Green’s Dictionary of Slang

jock n.2

also jockster
[abbr.]

1. a jockey.

[UK]Sporting Mag. XVIII. 385: A neat horseman, and quite at the top of the tree amongst Northern jocks .
[Aus]Bell’s Life in Sydney 11 Oct. 4/3: He [i.e. a race horse] was met by those who came in pursuit, and was again mounted by his jock [...] We have no doubt that Mr. Forth intended to win with Doleful, and instructions to that effect were given to the jocks.
[UK]Era (London) 3 June 3/4: They must clap a fust-rate jock on his back, or I’m off the bargain.
[UK]‘The Druid’ Post and Paddock xii. 211: Many clever young jocks [...] who go everywhere, have ridden as many races by the time they are twenty .
[Aus]Bell’s Life in Sydney 13 Nov. 3/2: The celebrated jock, Cory, led in Joe.
[Aus]A.C. Grant Bush-Life in Queensland II 70: The bell rings—the jocks are weighed; and as it rings again they make their way to the post.
[UK]H. Smart Post to Finish II 237: I’m aware, of course, that I am called the ‘Aristocratic Jock’.
[UK]Sporting Times 1 Mar. 2/3: I’m no plunger, / But I’ll gamble the whole of my stock; / That there isn’t a horseman can beat him, / Be he gentleman rider or jock.
[Aus]Truth (Sydney) 25 Nov. 6/2: Liddiard is a cut above the ordinary pony jock.
[US]F. Hutcheson Barkeep Stories 84: ‘Now, gimme twenty t’ bet fer de jock’.
[Aus]‘Rolf Boldrewood’ In Bad Company 394: A fine horseman and steeplechase jock.
[Aus]Sydney Sportsman (Surry Hills, NSW) 20 Mar. 1/3: The same Patrick is one of the best pony jocksters extant.
[US]Sun (NY) 9 Sept. 3/2: He was scrawling the names of the jocks on his programme.
[Aus]Sun. Times (Perth) 23 Jan. 4/3: A buggy drove up to the door, containing an unregistered jockster and one of his ‘horsey’ companions.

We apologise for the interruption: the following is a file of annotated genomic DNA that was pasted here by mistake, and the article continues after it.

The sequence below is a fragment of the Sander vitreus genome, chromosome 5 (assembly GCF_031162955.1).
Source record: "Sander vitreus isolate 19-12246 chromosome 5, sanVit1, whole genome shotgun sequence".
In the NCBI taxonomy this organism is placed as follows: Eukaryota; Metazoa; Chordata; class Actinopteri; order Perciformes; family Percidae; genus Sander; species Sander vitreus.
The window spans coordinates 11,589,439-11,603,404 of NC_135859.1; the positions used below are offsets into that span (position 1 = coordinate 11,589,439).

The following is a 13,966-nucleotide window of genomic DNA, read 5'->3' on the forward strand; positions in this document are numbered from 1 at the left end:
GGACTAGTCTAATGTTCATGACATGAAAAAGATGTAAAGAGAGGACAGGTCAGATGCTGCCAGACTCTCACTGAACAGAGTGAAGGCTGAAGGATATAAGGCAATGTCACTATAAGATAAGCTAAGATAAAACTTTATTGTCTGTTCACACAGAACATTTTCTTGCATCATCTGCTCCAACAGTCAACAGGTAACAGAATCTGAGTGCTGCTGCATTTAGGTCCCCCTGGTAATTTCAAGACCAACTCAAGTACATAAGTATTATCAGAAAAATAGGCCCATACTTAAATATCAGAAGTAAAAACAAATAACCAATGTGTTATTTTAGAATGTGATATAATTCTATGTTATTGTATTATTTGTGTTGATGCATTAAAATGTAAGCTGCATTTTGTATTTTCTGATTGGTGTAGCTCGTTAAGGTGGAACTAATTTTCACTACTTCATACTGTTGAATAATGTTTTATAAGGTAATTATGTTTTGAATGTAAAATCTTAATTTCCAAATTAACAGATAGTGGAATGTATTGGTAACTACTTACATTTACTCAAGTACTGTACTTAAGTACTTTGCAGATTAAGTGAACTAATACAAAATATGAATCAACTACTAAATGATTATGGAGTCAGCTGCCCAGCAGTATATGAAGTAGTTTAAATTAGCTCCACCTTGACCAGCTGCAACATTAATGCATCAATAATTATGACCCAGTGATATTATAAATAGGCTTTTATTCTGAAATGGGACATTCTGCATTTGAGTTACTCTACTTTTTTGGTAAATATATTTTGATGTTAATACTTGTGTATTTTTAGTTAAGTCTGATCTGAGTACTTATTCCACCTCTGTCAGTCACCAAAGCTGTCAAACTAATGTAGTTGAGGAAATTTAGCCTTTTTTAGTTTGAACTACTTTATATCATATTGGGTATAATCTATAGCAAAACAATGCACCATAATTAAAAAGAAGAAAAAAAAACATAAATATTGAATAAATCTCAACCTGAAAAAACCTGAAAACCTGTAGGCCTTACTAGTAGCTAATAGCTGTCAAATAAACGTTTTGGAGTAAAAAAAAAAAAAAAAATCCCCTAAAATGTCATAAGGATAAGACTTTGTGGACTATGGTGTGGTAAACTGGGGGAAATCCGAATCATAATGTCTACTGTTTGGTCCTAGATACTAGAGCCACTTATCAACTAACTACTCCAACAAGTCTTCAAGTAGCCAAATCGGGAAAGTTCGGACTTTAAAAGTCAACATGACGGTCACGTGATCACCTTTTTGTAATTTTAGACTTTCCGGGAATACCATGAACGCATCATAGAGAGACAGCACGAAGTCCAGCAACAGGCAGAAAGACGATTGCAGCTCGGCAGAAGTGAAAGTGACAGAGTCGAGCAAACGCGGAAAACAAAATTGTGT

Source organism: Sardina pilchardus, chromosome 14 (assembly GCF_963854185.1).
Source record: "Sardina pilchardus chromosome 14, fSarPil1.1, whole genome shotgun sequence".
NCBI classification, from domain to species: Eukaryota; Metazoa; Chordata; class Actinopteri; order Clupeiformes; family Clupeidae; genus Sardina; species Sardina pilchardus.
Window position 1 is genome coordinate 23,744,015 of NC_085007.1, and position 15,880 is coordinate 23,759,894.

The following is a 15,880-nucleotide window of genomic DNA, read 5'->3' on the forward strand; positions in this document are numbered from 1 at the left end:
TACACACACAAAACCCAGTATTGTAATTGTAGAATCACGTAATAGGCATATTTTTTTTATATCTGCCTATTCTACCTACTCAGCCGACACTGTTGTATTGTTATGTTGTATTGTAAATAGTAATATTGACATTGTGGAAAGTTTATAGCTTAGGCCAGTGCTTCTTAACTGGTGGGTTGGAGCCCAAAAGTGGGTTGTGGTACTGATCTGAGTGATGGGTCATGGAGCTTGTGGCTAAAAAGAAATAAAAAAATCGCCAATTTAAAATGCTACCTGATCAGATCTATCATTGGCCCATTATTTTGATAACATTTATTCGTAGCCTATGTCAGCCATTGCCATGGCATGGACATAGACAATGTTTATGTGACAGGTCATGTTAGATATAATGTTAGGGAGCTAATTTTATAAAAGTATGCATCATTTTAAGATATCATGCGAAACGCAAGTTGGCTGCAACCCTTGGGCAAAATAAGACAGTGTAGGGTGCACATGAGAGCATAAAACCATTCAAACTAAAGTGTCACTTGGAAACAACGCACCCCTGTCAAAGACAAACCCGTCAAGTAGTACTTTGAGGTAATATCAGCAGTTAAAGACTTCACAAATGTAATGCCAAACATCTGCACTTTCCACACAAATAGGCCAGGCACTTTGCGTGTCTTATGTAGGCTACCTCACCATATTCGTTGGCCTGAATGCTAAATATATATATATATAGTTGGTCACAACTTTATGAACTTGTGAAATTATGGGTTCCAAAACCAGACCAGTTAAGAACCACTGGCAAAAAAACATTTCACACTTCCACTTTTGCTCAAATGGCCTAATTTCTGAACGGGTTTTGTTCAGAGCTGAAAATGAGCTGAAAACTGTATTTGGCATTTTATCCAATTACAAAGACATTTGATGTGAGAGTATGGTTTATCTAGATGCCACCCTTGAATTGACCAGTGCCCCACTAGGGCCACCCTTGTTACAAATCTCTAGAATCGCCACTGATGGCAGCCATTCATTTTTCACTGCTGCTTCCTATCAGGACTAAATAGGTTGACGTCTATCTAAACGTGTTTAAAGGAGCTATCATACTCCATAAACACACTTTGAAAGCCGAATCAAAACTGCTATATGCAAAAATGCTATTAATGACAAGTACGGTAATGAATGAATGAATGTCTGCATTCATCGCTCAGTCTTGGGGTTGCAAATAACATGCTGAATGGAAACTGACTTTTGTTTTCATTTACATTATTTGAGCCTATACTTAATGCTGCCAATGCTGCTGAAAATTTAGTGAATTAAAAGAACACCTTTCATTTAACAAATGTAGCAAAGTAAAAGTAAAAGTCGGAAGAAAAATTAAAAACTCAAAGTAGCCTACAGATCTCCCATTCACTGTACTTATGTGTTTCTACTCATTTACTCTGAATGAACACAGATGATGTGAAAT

[Aus]Truth (Brisbane) 9 July 3/2: ‘No more dead uns for me,’ said a jockster to a brother pigskin artist recently.
[Aus]Bulletin (Sydney) 12 Sept. 2/4: The stewards invariably perform this act in the case of any lad who gets a bit above himself – which accounts for the circumstance that the British jock [...] is about the most humble, self-abasing, forelock-dragger on God’s green earth.
[US]T.A. Dorgan in Zwilling TAD Lex. (1993) 16: Yes, yes, yes, but listen to me — I got this from the jock himself — This is in the bag.
[US]D. Runyon ‘The Lemon Drop Kid’ in Runyon on Broadway (1954) 372: He is a brother of Sonny Saunders, the jock.
[US]H.A. Smith Life in a Putty Knife Factory (1948) 151: Jocks [...] are strange people.
[US]R. Chandler Long Good-Bye 298: The fix can be in any time somebody says so. There’s only one way a jock can win a race, but there’s twenty ways he can lose one.
[US]G.V. Higgins Cogan’s Trade (1975) 96: He knows everybody, the jocks, the hot-walkers, everybody.
[US]W. Murray Tip on a Dead Crab 217: Watch this dumb move the jock makes on Machismo [...] Look at that! You ever seen a dumber rider.
[UK]Guardian Media 2 Aug. 16: Racing cannot come to terms with this. [...] Mrs Cecil and her shock jock have disturbed the natural order of things.
[Aus]P. Temple Black Tide (2012) [ebook] Their dad was a jock, got too big.

2. in attrib. use of sense 1.

[Aus]Bell’s Life in Sydney 25 Dec. 2/3: A riglar out-and-out, down-the-road, up-to-a-trick-or-two, half-jock-half-jarvey coat.

3. (US) an autombile driver.

[US]Cincinnati Enquirer (OH) 12 May 12/2: ‘I lamps a big limo [...] The jock wuz asleep’.

4. (orig. US) a disc jockey.

[US] in Tomorrow Aug. 27: ‘A list of jocks and record reviewers’ – jocks being disc-jockeys or conductors of the record-playing programs on the radio [HDAS].
[US] Associated Press 2 Dec. in Wentworth & Flexner DAS (1975) 294/1: Already the jukes and jocks are dinning our ears with Christmas songs .
[US]H. Ellison ‘This Is Jackie Spinning’ in Gentleman Junkie 69: The Conlan [record] gets the big push from this jock!
[US]V.E. Smith Jones Men 180: The girl was [...] half-listening to the eight-to-midnight jock on WBSB.
[US]C. White Life and Times of Little Richard 67: We relied on the jocks to push the records.
[US]Simon & Burns Corner (1998) 172: Fran [...] curses the radio jock for talking too much.
[UK]Indep. Rev. 16 Mar. 11: Radio 1 was falling over itself to show massive respect to its top jock.

5. (US) a worker, an operator, e.g. construction jock, elevator jock [abbr. jockey n.2 (3b)].

[US]E. Shepard Doom Pussy 15: The helicopter jock from Little Rock.
[NZ]K. Dunn Geek Love 57: Even this scummy old station jock was noticing.
[UK]Indep. Rev. 14 Jan. 14: The depot-jocks stared at his e-mail.